9:58 AM, 31st August 2022, About 2 years ago 5
The government has unveiled a consultation to impose a rent cap on social housing next year – at below the rate of inflation.
The move is aimed at helping tenants with the cost-of-living crisis.
However, with PRS rents rising quickly and tenants’ budgets coming under strain, many landlords will be asking if the private rental sector will follow suit.
Mark Alexander, the founder of Property118.com, said: “This isn’t really a surprise but we all should be concerned should a similar rent cap be proposed for the PRS.
“Landlords won’t have access to taxpayers’ money like social landlords so many will struggle with a cap – while their own overheads increase and profits decline.
“This is something the entire sector needs to be vigilant about.”
The government’s proposals would see a cap on social housing rent increases being put in place for the coming financial year, with options at 3%, 5% and 7% being considered.
The move would prevent rents for council and housing association houses from rising significantly, saving tenants an average £300 per year, and providing stability as inflation rises.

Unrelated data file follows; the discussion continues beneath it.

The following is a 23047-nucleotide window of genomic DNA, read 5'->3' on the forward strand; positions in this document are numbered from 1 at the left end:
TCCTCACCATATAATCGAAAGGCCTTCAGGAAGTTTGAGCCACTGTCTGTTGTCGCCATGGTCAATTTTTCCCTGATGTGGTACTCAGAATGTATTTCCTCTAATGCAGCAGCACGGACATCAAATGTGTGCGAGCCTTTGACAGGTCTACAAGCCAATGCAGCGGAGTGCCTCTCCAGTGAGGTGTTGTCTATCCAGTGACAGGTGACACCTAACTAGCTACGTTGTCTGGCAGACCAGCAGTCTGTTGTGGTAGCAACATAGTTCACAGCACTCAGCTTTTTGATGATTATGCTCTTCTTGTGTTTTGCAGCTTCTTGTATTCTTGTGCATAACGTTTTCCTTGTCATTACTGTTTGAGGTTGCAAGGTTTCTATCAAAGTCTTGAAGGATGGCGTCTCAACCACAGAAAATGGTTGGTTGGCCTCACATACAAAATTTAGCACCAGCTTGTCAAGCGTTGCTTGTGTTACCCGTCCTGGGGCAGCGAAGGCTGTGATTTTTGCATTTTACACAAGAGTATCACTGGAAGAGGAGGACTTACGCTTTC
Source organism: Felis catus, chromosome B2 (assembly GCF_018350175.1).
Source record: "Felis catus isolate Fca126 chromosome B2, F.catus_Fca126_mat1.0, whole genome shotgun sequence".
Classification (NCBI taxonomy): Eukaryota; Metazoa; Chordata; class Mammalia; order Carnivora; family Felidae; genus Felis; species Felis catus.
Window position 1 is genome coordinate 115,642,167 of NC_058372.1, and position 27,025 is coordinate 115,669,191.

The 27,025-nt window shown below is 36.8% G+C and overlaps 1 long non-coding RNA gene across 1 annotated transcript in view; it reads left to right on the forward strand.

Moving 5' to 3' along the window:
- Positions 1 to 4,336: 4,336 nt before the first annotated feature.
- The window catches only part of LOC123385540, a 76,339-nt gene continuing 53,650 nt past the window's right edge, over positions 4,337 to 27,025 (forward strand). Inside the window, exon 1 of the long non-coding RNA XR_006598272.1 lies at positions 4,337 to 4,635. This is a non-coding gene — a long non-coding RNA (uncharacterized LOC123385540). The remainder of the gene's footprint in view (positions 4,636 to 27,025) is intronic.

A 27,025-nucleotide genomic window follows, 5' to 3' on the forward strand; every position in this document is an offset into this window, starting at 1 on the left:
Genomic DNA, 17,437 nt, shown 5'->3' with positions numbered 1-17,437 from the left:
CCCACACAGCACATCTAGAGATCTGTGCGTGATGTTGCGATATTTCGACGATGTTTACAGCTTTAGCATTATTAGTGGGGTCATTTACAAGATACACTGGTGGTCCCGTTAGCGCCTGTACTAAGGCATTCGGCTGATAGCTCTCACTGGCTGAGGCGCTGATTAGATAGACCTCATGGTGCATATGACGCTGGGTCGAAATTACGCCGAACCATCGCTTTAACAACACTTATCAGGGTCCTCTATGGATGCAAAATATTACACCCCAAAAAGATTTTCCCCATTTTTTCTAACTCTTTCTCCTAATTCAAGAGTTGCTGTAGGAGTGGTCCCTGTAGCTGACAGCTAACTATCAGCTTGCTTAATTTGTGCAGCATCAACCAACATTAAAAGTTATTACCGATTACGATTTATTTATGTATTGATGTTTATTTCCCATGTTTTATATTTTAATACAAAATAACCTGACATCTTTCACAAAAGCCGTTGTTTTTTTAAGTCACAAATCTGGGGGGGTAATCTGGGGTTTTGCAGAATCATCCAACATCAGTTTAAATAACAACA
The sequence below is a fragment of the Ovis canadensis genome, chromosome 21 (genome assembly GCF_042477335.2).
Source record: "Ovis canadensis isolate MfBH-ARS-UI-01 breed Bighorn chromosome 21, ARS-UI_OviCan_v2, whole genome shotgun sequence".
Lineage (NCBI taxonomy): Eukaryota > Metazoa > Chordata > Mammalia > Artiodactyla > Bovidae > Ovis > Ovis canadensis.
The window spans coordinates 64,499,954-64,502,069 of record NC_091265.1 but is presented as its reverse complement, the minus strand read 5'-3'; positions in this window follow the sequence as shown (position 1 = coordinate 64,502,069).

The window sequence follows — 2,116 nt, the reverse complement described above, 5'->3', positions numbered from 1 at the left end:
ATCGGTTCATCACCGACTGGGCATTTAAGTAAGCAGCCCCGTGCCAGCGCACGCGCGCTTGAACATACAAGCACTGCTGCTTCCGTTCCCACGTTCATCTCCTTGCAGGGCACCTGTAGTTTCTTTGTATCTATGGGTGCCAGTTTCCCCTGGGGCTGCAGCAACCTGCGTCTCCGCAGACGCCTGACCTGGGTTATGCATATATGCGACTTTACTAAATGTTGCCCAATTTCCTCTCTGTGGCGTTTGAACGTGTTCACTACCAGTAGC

The government regulates how much social housing rents can increase each year.
Currently, this is set at up to the consumer price index (CPI) rate plus 1% – meaning potential increases next year of 11% in line with recent Bank of England forecasts.
The proposed new cap will help support the most vulnerable households in the face of cost-of-living pressures.
Greg Clark, the housing secretary, said: “We must protect the most vulnerable households in these exceptional circumstances during the year ahead.
“Putting a cap on rent increases for social tenants offers security and stability to families across England.”
He added: “We know many people are worried about the months ahead. We want to hear from landlords and social tenants on how we can make this work and support the people that need it most.”
The rent cap would be temporary and would apply from 1 April 2023 to 31 March 2024 and the consultation also seeks views on whether to set a limit for 2024-25.